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Hernando County sheriff says he will meet goal for his 2011-12 budget

BROOKSVILLE — In recent days, Hernando County Sheriff Al Nienhuis has assured county commissioners he would be able to meet their goal for his trimmed 2011-12 budget.

As the time to finalize spending plans nears, Nienhuis released details Friday of how he has been able to provide the full 5 percent cut commissioners requested. His plan relies heavily on eliminating positions, reducing employee benefit plans and taking over DUI breath-testing contracts from a private provider.

Some of the job eliminations are positions that were unfilled. Others meant reassigning workers to available positions elsewhere in the department, said Cpl. Wendy McGinnis, the agency's spokeswoman.

The 5 percent reduction totals $2,077,775.

In addition, Nienhuis said he was able to return $500,000 to the county from the operation of the county jail.

"I truly believe this budget balances both public safety and cost-cutting,'' he said in a news release, "helping the county accomplish their budget goal without sacrificing our public safety responsibilities to the community.''

Nienhuis eliminated two marine-deputy positions; the deputies were transferred to road patrol. The marine corporal is now assisted by volunteer reserve deputies.

Two civilian public service aide positions are being replaced with a volunteer aide program. One civilian director position was eliminated; those duties were transferred to a bureau chief. A sworn administrative sergeant was transferred to patrol; that person's previous duties were given to a civilian employee.

Other savings included replacing the public information officer who was a sergeant with a corporal, reducing employee health insurance benefits, eliminating the department's formal accreditation program, switching to a self-funded insurance program and approving a lower-cost employee dental insurance plan.

Other negotiations with service providers and continuing with a third year of wage freezes, including for the sheriff, rounded out the plan.

Nienhuis said that in the year since the Sheriff's Office has taken over jail operations, it has reduced the cost by almost $1.5 million by cutting expenses and generating more revenue than the private operator did.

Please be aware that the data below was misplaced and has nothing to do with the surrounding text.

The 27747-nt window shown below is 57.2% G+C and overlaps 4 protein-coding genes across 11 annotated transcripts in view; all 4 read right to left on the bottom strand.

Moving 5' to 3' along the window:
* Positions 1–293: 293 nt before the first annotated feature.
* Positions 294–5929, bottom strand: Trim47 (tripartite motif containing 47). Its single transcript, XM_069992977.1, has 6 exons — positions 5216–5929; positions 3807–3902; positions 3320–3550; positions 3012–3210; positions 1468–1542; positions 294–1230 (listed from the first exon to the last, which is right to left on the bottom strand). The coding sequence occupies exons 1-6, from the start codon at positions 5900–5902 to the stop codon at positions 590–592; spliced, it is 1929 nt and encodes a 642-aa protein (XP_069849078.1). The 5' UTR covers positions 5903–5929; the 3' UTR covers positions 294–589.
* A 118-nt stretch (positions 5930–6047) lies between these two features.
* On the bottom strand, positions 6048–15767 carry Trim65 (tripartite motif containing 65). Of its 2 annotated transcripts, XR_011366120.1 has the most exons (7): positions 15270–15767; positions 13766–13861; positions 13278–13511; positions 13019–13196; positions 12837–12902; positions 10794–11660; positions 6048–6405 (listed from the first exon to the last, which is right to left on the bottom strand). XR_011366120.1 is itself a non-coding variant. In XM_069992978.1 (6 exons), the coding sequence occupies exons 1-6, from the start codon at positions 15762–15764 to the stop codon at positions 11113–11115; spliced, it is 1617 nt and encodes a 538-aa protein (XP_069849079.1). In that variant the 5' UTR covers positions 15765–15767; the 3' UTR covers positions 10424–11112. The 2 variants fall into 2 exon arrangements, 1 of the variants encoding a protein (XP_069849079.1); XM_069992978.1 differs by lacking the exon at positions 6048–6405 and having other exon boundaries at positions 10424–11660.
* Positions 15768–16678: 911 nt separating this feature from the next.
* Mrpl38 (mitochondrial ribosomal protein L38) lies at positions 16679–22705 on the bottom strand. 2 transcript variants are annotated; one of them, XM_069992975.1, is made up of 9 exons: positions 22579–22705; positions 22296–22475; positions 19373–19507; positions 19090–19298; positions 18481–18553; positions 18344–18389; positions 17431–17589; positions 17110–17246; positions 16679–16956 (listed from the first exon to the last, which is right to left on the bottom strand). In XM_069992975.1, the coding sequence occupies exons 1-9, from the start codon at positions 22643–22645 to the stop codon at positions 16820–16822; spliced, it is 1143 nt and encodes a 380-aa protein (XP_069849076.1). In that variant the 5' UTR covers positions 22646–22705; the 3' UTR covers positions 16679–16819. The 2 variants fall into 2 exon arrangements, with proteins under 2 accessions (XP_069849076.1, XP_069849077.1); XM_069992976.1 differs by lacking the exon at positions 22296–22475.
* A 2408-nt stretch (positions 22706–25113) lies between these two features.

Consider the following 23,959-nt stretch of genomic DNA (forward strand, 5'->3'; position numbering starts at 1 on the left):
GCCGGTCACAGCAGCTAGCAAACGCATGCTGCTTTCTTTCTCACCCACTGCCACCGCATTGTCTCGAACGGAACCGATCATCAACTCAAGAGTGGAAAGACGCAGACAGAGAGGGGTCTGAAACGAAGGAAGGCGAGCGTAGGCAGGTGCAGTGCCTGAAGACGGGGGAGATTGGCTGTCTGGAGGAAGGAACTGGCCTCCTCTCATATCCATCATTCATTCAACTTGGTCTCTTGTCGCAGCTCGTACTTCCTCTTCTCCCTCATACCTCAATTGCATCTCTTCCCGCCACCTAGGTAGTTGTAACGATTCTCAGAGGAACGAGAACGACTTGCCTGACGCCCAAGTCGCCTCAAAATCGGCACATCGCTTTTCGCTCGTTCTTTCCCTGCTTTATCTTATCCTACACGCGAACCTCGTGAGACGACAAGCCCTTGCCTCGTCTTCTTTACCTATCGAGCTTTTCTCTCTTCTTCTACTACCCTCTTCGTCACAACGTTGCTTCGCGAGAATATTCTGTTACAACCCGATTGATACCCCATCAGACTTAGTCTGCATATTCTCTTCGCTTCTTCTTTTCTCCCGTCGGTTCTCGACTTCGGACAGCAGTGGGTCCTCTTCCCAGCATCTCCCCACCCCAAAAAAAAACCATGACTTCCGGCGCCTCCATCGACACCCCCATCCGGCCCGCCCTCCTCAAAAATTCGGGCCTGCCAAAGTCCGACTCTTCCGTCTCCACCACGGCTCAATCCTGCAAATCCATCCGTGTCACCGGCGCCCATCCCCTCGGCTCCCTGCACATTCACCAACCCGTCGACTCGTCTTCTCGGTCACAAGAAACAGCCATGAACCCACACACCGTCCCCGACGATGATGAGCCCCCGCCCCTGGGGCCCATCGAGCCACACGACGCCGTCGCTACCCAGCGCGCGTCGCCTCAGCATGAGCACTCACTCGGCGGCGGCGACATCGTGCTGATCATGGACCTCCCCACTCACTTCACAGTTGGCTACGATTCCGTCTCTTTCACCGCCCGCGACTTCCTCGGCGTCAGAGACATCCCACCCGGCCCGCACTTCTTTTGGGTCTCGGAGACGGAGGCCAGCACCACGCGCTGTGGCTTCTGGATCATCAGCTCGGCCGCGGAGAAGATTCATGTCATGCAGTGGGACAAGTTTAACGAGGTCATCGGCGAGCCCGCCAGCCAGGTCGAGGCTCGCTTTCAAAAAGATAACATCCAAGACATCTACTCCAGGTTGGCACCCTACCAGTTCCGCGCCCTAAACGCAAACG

He projects that inmates will provide 120,000 hours of labor in 2012, cleaning roads, medians and facilities, plus other chores, work worth $1.1 million.

"Having the sheriff manage the operation of the Hernando County Jail is saving significant taxpayer dollars while improving the conditions and opportunities for inmates and the community,'' the news release said.

With waning property tax revenue and a multimillion-dollar shortfall at the start of the budget season several months ago, the county's leadership team sought $3 million in cuts from the constitutional officers.

With the sheriff having the largest budget by far of the constitutional officers, Nienhuis was asked for the biggest cut: $2.5 million. He offered far less originally, just counting on the savings his office would realize from the new state mandate that employees pay 3 percent toward their retirement.

He said his agency had undergone significant cuts in recent years and his focus was on keeping Hernando County residents safe.

"We at the Sheriff's Office see firsthand the effects the weak economy has on our citizens,'' Nienhuis wrote in an early memo. "Because of this, we have a strong desire to be a team player when it comes to cutting costs. Unfortunately, we must balance this desire with the reality that we respond to labor-intensive emergencies daily.''

He sought private meetings with commissioners, but was snubbed as the county's leaders urged Nienhuis to step up publicly and make spending cuts, as commission-controlled departments had been doing for several years.

As the budget picture grew more bleak, with property values falling lower than anticipated and tax refunds ordered to major property owners such as Cemex, the cuts by the constitutional officers became more critical. Commissioners said they would hold Nienhuis to the $2.5 million they expected him to cut.

The full cut by the sheriff and an additional $200,000 commissioners wanted to see from Supervisor of Elections Annie Williams are part of the balanced budget to be presented for the County Commission's consideration Tuesday.

The first public hearing on the 2011-12 budget is 5 p.m. Tuesday at the Hernando County Government Center in Brooksville.

Barbara Behrendt can be reached at behrendt@sptimes.com or (352) 848-1434.

Hernando County sheriff says he will meet goal for his 2011-12 budget 09/09/11 [Last modified: Friday, September 9, 2011 8:54pm]

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